Note that if you have more than one input, running as many inference streams as you have NUMA nodes (or sockets) usually gives the same best latency as a single request on the single socket, but much higher throughput. Assuming two NUMA nodes machine:

$benchmark_app -m <model.xml> -nstreams 2 Number of NUMA nodes on the machine can be queried via ‘lscpu’. Please see more on the NUMA support in the Optimization Guide. ## Throughput Mode for CPU¶ Unlike most accelerators, CPU is perceived as an inherently latency-oriented device. OpenVINO™ toolkit provides a “throughput” mode that allows running multiple inference requests on the CPU simultaneously, which greatly improves the throughput. Internally, the execution resources are split/pinned into execution “streams”. Using this feature gains much better performance for the networks that originally are not scaled well with a number of threads (for example, lightweight topologies). This is especially pronounced for the many-core server machines. Run the Benchmark App and play with number of infer requests running in parallel, next section. Try different values of the -nstreams argument from 1 to a number of CPU cores and find one that provides the best performance. The throughput mode relaxes the requirement to saturate the CPU by using a large batch: running multiple independent inference requests in parallel often gives much better performance, than using a batch only. This allows you to simplify the app-logic, as you don’t need to combine multiple inputs into a batch to achieve good CPU performance. Instead, it is possible to keep a separate infer request per camera or another source of input and process the requests in parallel using Async API. ## Benchmark App¶ Benchmark App sample is the best performance reference. It has a lot of device-specific knobs, but the primary usage is as simple as: $ ./benchmark_app –d GPU –m <model> -i <input>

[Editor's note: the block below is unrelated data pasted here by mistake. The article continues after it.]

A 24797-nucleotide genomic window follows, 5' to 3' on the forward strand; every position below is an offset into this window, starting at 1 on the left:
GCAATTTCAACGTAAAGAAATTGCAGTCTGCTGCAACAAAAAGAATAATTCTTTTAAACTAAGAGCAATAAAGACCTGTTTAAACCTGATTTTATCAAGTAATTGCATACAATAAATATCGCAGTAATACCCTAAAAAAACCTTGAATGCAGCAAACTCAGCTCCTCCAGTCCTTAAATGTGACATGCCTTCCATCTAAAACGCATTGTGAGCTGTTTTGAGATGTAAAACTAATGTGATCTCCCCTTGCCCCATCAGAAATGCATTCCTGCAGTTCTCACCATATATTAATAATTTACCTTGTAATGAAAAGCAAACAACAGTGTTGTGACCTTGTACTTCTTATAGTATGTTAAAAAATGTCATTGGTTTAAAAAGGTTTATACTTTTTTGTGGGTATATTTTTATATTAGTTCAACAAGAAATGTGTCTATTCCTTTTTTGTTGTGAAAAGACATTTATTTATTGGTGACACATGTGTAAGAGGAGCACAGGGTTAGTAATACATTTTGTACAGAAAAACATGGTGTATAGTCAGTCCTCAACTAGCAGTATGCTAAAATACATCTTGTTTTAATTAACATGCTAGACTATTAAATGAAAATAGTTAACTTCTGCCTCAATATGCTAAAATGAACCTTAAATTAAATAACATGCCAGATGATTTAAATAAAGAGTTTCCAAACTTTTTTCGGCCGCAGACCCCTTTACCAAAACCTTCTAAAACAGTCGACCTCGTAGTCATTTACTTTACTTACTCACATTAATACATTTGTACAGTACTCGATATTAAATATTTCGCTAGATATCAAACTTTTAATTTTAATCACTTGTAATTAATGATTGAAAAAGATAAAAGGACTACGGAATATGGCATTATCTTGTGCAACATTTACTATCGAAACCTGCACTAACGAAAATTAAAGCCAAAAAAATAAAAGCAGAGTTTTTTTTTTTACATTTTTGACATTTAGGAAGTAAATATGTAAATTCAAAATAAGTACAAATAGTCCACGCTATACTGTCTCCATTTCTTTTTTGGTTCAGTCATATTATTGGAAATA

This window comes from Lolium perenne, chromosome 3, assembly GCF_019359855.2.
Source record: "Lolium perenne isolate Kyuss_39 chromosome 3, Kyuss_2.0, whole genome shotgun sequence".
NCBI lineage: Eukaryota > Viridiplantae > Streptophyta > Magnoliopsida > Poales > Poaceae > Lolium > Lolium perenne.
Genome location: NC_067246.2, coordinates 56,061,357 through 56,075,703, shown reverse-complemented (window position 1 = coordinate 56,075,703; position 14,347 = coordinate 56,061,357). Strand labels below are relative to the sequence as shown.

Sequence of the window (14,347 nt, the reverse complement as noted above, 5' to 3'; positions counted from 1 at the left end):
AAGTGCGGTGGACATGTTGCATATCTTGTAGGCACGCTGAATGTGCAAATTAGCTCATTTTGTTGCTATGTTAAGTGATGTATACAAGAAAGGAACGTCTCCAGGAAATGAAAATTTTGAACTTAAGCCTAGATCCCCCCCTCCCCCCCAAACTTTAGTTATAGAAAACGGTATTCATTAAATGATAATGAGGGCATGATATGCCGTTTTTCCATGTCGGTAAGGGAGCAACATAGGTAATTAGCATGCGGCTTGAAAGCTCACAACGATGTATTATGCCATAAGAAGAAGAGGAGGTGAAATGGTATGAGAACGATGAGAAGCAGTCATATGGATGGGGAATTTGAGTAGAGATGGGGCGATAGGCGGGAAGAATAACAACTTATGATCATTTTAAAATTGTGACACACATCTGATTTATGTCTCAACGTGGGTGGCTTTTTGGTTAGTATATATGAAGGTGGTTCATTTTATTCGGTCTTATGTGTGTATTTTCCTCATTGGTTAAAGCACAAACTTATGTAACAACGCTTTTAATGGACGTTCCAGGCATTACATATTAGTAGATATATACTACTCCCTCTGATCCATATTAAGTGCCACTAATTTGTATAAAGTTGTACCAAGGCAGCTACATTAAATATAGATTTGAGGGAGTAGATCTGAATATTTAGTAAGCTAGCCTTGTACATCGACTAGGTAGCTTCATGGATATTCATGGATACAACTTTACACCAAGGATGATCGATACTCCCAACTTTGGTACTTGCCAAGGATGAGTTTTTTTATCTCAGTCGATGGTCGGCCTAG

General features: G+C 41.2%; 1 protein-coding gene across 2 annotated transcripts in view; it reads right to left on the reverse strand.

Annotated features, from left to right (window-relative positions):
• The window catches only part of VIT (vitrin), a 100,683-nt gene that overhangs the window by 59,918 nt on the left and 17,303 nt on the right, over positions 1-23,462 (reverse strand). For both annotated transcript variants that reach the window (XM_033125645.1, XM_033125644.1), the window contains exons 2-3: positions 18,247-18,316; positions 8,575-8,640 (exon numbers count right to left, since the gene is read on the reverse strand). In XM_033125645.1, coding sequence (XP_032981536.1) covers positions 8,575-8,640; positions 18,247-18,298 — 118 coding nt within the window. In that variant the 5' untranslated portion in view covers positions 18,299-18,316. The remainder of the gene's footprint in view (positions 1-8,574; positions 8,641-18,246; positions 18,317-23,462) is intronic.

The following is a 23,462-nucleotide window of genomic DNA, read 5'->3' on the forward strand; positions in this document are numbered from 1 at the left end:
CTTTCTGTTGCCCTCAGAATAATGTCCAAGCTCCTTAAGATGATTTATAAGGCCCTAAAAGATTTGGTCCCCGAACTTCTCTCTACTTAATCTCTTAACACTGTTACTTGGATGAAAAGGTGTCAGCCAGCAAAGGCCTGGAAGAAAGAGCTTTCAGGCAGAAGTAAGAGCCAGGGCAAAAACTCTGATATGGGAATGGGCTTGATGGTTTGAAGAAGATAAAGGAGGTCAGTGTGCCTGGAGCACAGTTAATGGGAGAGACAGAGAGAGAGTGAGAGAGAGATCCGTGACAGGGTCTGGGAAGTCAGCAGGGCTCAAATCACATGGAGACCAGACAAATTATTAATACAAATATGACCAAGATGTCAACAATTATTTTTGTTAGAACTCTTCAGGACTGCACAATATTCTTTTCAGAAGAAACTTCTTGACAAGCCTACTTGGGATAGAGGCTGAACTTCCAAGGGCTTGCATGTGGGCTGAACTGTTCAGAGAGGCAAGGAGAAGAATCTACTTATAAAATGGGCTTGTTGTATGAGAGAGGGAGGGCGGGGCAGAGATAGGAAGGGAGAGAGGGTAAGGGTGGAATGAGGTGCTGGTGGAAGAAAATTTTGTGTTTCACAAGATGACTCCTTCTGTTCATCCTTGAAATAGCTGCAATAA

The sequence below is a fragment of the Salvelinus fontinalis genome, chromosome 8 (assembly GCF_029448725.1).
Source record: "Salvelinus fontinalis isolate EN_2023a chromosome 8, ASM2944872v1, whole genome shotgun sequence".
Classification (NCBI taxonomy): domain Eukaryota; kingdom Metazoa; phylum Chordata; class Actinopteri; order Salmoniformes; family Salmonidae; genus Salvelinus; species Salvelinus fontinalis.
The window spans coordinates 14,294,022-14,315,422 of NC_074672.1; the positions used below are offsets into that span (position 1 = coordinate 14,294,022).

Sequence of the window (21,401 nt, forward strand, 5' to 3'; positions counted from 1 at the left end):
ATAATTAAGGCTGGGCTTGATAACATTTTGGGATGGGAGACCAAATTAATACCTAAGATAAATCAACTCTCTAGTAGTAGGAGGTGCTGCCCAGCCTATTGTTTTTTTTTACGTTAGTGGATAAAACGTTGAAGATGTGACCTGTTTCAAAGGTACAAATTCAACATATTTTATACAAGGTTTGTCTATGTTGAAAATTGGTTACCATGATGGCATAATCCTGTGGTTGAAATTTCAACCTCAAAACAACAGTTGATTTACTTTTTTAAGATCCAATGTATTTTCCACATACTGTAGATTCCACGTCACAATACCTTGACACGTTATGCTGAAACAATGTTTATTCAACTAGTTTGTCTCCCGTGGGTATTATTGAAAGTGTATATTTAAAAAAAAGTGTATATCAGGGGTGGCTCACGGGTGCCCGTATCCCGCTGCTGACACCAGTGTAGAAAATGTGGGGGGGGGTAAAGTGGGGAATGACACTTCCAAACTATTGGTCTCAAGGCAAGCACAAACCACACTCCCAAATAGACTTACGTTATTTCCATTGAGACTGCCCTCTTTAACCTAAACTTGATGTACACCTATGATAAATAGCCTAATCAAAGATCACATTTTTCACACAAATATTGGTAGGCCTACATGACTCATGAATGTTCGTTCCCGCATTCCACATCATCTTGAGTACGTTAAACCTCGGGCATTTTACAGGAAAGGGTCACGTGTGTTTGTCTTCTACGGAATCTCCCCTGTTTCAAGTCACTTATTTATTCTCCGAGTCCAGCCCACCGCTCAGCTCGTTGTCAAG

to measure the performance of the model on the GPU. Or

\$ ./benchmark_app –d CPU –m <model> -i <input>

to execute on the CPU instead.

For example, for the CPU throughput mode from the previous section, you can play with number of streams (-nstreams command-line param). Try different values of the -nstreams argument from 1 to a number of CPU cores and find one that provides the best performance. For example, on a 8-core CPU, compare the -nstreams 1 (which is a latency-oriented scenario) to the 2, 4 and 8 streams. Notice that benchmark_app automatically queries/creates/runs number of requests required to saturate the given number of streams.

Finally, notice that when you don’t specify number of streams with -nstreams, “AUTO” value for the streams is used, e.g. for the CPU this is CPU_THROUGHPUT_AUTO. You can spot the actual value behind “AUTO” for your machine in the application output. Notice that the “AUTO” number is not necessarily most optimal, so it is generally recommended to play either with the benchmark_app’s “-nstreams” as described above, or via new Workbench tool.This allows you to simplify the app-logic, as you don’t need to combine multiple inputs into a batch to achieve good CPU performance. Instead, it is possible to keep a separate infer request per camera or another source of input and process the requests in parallel using Async API.